The team that thought up this turkey came up with a good title – ‘Five-point plan for growth and jobs’ is wordy but explicit, and hits exactly what people want. But when it came to the actual policies, they were too lazy to project them in a way that was memorable.
They thought the slogan would do, and it didn’t.

The problem with the message – 2. Incoherence
The second problem with the list is that it defines a set of economic actions … and who understands the economy?
Most voters can understand ‘debt’ and the idea of a revenue deficit, because these are things they face in their own life. The details, however, apart from the ones that specifically hit their pocket, leave them cold, and the theories totally overwhelm them.

If the intention had merely been to give people a list of ‘five practical things the government could do to help the economy’, then many people would have read them, nodded sagely, and come away with the general impression that this idiot Tory government was neglecting some simple, affordable ‘fixes’.

But if you want people to pick up and internalise ‘Labour’s economic message’, then it needs to be presented in a much simpler way…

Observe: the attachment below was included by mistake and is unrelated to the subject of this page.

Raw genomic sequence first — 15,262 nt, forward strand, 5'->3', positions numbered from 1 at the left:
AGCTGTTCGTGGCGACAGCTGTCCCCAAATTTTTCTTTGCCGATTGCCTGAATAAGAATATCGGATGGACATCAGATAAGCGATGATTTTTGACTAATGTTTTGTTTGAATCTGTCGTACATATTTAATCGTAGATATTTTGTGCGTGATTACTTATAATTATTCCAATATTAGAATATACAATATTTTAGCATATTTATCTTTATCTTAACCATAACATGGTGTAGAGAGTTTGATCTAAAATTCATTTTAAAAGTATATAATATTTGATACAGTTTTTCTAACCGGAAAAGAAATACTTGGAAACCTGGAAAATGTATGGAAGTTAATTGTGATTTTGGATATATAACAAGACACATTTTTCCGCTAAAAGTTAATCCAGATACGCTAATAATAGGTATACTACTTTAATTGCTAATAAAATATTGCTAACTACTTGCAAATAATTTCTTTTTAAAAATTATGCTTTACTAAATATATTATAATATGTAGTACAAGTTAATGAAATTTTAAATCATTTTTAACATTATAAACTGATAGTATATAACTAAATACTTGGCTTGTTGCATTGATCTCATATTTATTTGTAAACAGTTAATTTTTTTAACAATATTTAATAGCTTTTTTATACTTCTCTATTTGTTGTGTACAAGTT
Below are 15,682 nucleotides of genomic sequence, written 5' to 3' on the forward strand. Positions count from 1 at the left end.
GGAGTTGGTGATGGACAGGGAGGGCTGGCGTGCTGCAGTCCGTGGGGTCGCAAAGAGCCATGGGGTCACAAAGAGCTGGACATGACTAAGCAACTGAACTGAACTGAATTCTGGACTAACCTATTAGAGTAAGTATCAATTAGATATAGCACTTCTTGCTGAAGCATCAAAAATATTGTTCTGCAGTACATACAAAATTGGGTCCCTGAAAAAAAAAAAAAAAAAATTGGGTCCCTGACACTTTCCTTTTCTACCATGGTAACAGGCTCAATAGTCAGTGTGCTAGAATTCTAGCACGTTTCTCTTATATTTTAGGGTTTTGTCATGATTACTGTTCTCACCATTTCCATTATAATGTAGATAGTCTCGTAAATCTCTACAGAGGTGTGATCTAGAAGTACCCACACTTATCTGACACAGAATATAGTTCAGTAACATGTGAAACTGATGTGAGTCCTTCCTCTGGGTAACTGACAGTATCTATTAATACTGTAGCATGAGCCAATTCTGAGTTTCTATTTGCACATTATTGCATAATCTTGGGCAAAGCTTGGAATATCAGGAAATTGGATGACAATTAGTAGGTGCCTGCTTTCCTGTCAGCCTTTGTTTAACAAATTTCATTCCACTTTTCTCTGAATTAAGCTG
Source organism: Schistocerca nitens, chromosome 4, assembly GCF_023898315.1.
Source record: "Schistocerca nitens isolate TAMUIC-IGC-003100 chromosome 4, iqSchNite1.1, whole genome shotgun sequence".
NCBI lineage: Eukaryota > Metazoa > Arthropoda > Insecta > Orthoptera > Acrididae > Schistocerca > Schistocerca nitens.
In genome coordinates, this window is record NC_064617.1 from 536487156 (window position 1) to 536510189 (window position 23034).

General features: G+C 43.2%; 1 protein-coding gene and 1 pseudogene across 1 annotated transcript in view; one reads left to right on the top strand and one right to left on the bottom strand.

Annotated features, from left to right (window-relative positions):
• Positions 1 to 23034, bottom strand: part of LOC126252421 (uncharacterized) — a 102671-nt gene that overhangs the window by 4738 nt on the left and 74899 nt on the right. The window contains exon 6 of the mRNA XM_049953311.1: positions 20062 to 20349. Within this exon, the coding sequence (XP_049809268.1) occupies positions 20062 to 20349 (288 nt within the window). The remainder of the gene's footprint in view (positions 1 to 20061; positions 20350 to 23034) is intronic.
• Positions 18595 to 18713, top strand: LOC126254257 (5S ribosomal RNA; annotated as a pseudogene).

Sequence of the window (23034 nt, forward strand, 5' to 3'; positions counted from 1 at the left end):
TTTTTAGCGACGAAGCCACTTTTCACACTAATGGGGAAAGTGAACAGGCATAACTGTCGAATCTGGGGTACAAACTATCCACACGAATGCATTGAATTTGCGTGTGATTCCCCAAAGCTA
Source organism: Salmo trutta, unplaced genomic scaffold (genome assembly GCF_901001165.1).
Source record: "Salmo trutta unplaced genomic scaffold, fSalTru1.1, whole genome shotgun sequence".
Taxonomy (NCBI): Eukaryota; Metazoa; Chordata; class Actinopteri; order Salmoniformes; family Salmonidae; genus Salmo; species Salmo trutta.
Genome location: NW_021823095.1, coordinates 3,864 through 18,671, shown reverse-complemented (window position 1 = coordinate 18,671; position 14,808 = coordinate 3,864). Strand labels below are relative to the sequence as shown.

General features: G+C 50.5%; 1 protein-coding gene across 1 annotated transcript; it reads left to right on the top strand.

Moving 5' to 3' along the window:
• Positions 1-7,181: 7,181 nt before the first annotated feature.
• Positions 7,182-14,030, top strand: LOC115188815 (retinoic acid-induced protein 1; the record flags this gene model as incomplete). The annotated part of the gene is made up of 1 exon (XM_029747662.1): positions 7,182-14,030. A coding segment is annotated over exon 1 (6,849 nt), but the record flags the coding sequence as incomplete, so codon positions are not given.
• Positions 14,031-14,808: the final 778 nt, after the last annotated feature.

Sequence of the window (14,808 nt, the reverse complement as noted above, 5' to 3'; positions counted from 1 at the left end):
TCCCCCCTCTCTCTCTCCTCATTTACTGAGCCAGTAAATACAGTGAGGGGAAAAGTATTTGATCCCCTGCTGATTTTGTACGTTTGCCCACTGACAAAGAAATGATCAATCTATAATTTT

The problem with the message – 3. Inconsequence
Which brings us to the third key problem with the message – that it is a list of points not a statement of principles.

Labour’s ‘Five Points’ are a (random) set of ‘things-to-do’. In themselves they are quite minor tweaks to the economy – the kind of thing that would occupy a paragraph in the budget.
Even taken together (and there is no attempt to relate them into a coherent whole) they have a ‘feel’ of ‘tinkering’ – even the most avid Labour supporter would not be able to argue (even if he could remember them) that these measures constituted ‘the solution’ to Britain’s budget problems.